This is a PortableApps version of OpenVPN. This handles installing/removing the TAP driver (if needed) and starting up OpenVPN GUI. Then you can run your VPN connections off the configurations in the 'data' directory. When the GUI exits, an opportunity will be given to remove the TAP driver _if_ it was installed upon launch (i.e., this won't happen if it already existed).
OpenVPN GUI 1.0.3 with PKCS11 prompt (<- the actual file to download)
This is a modified version of the commonly used Windows GUI for OpenVPN. I added support for presenting the PIN prompt for use with pkcs11 tokens. This file is a zip of the modified source, and also contains a build binary. The significant changes were to openvpn_monitor_process.c, passphrase.h, and passphrase.c. To support building in VC6, I made some other superficial changes (e.g. header includes, etc) to other files.
OCSPD for OpenWRT (<- the actual file to download)
PKI defines a protocol called OCSP that is used as a CRL replacement. You may find it convenient to run an OCSP responder daemon if you run a PKI, for example, for OpenVPN. This provides the OpenCA implementation of ocspd. This not the friendliest or best documented program in the world, so here's how I do it:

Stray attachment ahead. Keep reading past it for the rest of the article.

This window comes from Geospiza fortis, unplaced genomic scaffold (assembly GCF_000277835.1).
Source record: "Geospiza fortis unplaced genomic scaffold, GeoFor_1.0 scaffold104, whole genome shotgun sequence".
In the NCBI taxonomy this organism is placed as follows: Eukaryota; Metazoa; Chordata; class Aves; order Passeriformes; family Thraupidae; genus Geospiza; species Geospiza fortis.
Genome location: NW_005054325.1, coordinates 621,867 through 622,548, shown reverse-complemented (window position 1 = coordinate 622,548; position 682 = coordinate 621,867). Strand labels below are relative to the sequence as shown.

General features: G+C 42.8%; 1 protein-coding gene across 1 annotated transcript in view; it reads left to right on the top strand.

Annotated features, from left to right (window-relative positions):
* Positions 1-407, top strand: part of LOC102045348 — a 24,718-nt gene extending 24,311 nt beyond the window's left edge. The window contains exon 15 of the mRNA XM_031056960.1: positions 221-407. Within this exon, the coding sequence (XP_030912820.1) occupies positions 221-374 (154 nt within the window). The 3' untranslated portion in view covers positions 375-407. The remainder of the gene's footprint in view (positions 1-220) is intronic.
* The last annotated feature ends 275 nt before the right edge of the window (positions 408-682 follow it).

- dir -- refer to the new location
- ca_certificate -- refer to the trusted ca certificate
- ocspd_certificate -- refer to the ocspd server certificate you will be creating
- ocspd_key -- refer to the private key you will be creating. NOTE: this is a sensitive parameter; chmod it 400
- pidfile -- I use /var/run/ocspd.pid
- thread_num -- I reduce this to 5 for my low-volume application
- under the section [ first_ca ] you need to specify the CRL file you will be using, and the CA cert for that CRL.
The following is a slide show by the author openca_ocspd_tutorial.pdf which may be of interest.
portfwd for OpenWRT (<- the actual file to download)
This is a cross-compile of the port-forwarding daemon 'portfwd'. You can find the gory details here. I find this handy to set up port reflectors in certain cases. You will also need to install the package uclibc++. Don't forget to open the ports on your firewall. The config file is in /etc/portfwd.conf
We'll have to see where this goes, but I am re-braining an old-school HP12C to be a perversely exquisite super-calc. It came out of a desire to make a 'cryptographic calculator', and also my love of the Voyager series of HP calculators from the 80's. Aside from emulating the HP15C (and subsuming 16C functions, but probably not emulating per se), it will have cryptographic functionality and some additional freaky stuff.